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3

Fudge doesn't need to be refrigerated. It is candy and nothing can grow in such a high concentration of sugar. The ambient humidity can mess with your fudge a bit if it isn't sealed. Too dry and the fudge will dry out and get crumbly on the outside. Too humid and the fudge will absorb enough water out of the air to melt. It is simple enough to tightly wrap ...


3

I'm not a professional fudger, but here is my theory: one should add it to the boiling mixture. The reason is that butter has milk solids that are said to “burn” at low temperatures (somewhere in the range 120C-150C or 250F-300F) which just above the soft ball stage (113C or 235F) needed for making fudge. I interpret the burning to mean that those milk ...


2

It sounds like your fudge simply wasn't heated enough. Fudge is basically a superconcentrated syrup, and it sets when sugar dissolved in the water (from the butter and milk) comes out of solution as the mixture cools and forms crystals. Temperature is your proxy measurement for the concentration of sugar - if you don't hit the right temperature, the ...


2

The first question is how fussy you want to be about uniformity. Many people are satisfied just using a long, thin knife to score the fudge in roughly straight lines. If you want professional-level uniformity in the size of pieces, you'll need to lay out a grid with a straightedge, measuring equal distances on all four sides, and then use the straightedge ...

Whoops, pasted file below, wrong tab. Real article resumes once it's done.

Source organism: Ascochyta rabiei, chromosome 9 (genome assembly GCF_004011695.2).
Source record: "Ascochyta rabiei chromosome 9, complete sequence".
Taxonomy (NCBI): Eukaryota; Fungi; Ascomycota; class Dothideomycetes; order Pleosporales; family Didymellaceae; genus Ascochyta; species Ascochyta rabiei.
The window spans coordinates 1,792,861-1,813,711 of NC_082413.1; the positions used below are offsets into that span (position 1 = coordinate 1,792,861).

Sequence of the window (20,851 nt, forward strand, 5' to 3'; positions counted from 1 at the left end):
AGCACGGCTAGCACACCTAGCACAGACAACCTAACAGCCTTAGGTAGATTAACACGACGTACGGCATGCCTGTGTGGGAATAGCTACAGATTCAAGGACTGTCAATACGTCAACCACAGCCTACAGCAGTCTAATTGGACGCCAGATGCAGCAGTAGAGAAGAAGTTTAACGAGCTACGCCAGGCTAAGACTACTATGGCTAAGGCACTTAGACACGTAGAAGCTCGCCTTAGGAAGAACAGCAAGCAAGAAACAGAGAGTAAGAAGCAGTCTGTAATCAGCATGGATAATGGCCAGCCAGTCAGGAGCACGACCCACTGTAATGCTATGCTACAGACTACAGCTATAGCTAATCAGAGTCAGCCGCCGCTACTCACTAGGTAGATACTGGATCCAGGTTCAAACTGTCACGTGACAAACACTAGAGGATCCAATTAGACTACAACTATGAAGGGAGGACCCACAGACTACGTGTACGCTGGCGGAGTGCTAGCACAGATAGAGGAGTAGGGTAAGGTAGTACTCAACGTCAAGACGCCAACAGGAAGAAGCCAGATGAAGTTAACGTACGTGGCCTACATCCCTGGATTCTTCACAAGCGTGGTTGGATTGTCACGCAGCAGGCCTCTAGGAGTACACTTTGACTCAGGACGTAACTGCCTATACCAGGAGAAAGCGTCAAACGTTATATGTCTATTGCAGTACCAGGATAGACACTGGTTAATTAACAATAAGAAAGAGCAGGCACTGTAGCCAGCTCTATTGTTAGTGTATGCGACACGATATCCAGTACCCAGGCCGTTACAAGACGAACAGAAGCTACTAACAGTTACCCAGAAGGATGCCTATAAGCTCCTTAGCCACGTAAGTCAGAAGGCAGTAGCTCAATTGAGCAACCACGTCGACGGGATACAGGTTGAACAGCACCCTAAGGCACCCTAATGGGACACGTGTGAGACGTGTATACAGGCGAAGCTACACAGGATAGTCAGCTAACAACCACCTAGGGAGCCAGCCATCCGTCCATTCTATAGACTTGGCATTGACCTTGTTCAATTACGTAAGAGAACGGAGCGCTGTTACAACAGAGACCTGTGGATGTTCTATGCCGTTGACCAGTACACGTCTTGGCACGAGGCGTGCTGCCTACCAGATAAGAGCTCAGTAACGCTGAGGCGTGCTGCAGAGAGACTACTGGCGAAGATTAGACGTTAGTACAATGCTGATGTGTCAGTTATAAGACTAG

1

The easiest remedy is just to cut it into smaller pieces, so you don't feel overwhelmed when eating a single piece. Cocoa powder is slightly bitter, so cutting it back might actually make the fudge taste sweeter. Instead, you could take small portions of the the fudge, roll them into balls, then roll them in cocoa powder to make chocolate truffles.


1

logophobe's answer is correct on how to fix this. As for what you can do with it if you don't want to start over: My favorite uses are as hot fudge topping or dissolve it in water or milk for luxurious hot chocolate.


1

I think you may well be over thinking this just a little. Water boils at 100c at sea level, sugar raises this temperature to around 110c depending on sugar content. Specifically, adding 1 gram molecular weight of nonionizing solute (like sugar) to 1 liter of water increases the boiling point by 0.52 degree Celsius (C). 1 gram molecular weight ...


1

It's a somewhat long shot, but if I were you, I'd give it a try again, using another form of vanilla (maybe precook a pod in the milk, then scrape out the seeds and add them), no corn syrup at all, and pay attention to using sweet butter, not cultured butter. Fudge is all about forming the right size crystals in the supersaturated sugar solution. From your ...


1

If condensed milk and chocolate chips are, basically, your only ingredients, make sure you are using sweetened condensed milk and not just evaporated milk. The 5-minute fudge recipe has been a staple of bake sales and church socials for as long as I can remember and should work on a 3-minute microwave cycle. Some recipes mix the types of chips (milk ...



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